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MARKETING

10 rules for getting good press and new patients along with it

To get new business, your medical practice has to be the first place the patient calls. To make the call, the patient has to know your practice’s name. To know your practice’s name, the patient has to see it over and over in the media.

Media coverage is good free marketing, says Pam Lontos, president of Pam Lontos Consulting in Orlando. But to be of any value, it has to be repeated. “Because people don’t remember anything they see only once.”

For example, most of the people who see an Al’s Refrigerators ad don’t need a refrigerator. But if that ad runs again and again, they’ll think of Al when they do need one. What’s more, they’ll think Al’s is the best place to go, not because it really is the best place but because they’re familiar with it.

That same principle applies to medical practices, says Lontos. “Media coverage isn’t a one-shot deal.” No matter how significant today’s coverage, it will be forgotten by tomorrow. To be remembered, your practice’s name has to be in print over and over.

Here are 10 rules for getting there.

Rule #1: Plan the pitch.

Don’t send the same message to every news source. Tailor your message to an outlet whose audiences will find it valuable and of interest. If the information applies to Fortune 500 companies, don’t send it to a publication that goes to mom-and-pop businesses, and vice versa.

Or, if the practice wants coverage in a particular publication, find out what the hot button issues are for the readership and address them.

Rule #2. Always shoot for the stars.

A question Lontos often gets from her own clients is “do you think you can get me in my local paper?” But there’s no need to limit your publicity efforts, she says. It may turn out that Forbes or the Wall Street Journal is the place to start.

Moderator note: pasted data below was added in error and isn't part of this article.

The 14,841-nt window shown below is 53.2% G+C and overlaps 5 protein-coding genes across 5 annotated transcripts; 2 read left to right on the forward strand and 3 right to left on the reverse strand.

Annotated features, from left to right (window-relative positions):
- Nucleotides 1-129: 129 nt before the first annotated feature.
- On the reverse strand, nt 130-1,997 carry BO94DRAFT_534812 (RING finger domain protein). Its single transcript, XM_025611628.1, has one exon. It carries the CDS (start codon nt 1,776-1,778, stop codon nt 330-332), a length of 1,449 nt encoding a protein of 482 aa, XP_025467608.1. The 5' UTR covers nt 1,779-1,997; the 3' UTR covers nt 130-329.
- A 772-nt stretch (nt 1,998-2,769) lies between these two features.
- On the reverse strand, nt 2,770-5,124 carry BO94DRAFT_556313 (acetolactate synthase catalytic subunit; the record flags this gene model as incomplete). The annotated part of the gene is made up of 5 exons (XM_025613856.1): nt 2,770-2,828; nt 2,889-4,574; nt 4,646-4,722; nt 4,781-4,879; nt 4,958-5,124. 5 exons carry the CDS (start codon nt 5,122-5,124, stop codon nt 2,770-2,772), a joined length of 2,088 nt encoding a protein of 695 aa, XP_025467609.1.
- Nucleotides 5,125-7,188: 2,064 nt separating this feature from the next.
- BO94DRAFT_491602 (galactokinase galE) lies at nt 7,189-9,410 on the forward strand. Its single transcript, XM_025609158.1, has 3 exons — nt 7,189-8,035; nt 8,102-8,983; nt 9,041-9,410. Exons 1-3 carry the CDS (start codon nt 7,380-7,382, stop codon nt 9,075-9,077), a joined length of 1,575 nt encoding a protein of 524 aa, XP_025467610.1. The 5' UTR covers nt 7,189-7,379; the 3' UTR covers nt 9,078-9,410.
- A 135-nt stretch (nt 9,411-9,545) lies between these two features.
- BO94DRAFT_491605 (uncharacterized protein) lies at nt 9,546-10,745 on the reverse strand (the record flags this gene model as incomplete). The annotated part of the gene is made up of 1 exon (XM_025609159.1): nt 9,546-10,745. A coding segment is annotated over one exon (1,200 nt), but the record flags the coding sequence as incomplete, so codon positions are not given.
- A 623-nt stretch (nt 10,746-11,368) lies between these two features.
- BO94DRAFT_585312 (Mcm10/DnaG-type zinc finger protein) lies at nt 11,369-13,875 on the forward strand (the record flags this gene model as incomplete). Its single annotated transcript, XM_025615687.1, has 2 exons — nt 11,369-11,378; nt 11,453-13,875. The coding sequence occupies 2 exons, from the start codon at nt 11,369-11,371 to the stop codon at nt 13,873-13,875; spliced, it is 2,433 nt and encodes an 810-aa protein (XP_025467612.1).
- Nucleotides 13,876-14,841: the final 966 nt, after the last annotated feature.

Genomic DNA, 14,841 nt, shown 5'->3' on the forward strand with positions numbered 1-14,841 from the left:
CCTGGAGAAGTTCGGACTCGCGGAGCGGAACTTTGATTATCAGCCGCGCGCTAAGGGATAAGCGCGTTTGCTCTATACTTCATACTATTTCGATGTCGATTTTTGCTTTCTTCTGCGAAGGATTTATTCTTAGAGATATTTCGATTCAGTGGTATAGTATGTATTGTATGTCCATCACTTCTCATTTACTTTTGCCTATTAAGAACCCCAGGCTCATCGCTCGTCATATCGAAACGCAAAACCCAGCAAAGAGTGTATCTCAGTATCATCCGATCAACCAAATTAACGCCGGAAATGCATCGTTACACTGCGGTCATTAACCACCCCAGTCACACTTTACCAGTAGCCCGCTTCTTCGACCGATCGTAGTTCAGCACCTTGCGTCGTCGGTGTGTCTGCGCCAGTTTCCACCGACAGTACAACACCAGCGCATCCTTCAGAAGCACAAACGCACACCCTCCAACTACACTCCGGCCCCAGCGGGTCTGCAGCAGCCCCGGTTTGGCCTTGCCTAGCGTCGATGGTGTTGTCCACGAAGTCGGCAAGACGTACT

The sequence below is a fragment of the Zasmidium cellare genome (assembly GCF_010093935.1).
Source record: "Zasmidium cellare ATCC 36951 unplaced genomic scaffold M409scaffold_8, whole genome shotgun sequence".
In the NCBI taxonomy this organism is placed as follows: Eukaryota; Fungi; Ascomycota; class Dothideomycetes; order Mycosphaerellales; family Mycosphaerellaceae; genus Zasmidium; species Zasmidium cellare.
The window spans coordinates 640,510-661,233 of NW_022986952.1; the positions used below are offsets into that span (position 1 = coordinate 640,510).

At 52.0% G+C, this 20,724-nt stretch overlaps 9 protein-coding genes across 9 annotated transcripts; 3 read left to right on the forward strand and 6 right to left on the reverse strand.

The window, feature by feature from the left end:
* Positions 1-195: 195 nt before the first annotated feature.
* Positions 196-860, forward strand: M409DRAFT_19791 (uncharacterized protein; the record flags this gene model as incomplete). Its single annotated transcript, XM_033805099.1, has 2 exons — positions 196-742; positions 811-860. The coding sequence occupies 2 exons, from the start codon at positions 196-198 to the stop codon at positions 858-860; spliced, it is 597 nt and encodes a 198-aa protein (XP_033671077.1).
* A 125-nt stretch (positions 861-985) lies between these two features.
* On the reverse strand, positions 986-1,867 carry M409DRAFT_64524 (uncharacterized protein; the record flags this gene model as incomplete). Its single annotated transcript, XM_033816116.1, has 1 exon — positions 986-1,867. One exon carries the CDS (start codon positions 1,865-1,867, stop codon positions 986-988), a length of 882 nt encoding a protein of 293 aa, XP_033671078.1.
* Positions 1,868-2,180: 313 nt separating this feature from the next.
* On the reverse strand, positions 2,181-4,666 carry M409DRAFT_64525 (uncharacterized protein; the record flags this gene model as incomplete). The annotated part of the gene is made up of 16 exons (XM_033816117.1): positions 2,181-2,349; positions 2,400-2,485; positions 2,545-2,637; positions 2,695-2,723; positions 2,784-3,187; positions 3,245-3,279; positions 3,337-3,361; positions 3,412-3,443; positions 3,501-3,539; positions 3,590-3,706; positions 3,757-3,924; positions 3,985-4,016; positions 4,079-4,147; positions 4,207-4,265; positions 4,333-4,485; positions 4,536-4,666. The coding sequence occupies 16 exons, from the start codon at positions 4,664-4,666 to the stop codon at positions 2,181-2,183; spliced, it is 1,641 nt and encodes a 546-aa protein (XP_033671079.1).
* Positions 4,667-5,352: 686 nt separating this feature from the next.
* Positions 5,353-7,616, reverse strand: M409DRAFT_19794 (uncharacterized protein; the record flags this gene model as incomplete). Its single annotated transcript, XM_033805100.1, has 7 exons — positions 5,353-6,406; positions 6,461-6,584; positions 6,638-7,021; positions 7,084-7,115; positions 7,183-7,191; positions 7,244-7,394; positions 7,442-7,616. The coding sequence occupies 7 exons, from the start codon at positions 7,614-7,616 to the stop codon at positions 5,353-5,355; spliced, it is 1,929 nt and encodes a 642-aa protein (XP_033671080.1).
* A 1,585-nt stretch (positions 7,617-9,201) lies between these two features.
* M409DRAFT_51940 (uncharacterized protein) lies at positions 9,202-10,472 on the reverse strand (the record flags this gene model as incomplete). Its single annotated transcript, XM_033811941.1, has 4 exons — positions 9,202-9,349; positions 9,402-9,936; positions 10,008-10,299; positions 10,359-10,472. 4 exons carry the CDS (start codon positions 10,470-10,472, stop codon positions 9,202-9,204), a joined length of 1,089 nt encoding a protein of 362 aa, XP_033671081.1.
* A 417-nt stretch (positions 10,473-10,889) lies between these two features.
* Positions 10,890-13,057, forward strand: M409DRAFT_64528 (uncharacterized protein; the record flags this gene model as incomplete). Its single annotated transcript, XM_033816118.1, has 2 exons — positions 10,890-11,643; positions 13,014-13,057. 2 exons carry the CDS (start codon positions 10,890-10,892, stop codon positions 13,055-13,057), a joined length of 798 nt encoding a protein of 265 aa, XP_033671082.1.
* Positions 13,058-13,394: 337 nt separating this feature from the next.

With media coverage, anything can happen. Lontos cites one client who was a first-time author and had written a book about surviving cancer. She contacted US News and World Report, and by happenstance the magazine was covering cancer recovery at the time and so interviewed the client about the book.

There’s nothing to lose and everything to win in going after a big publication. Appearing in the national media raises the doctor far above being “just the local doctor.”

Rule #3. Don’t eschew the little publications.

One of that publication’s readers could be a potential patient.

Even better, a story in a local trade publication can get picked up by a larger publication or even by the national press.

Rule #4: Answer when opportunity knocks.

Journalists work on tight deadlines. When they ask for information, they need it immediately.

Wait till 4 p.m. to return a 9 a.m. call, and bank on it that the reporter has given up on the practice, interviewed somebody else, finished the story, and will never call again.

If a call doesn’t get returned immediately, go into salvage mode. Call the reporter, explain what happened, and apologize. Offer to help out with any later story, and to show that the offer is genuine, offer your cell number or direct line.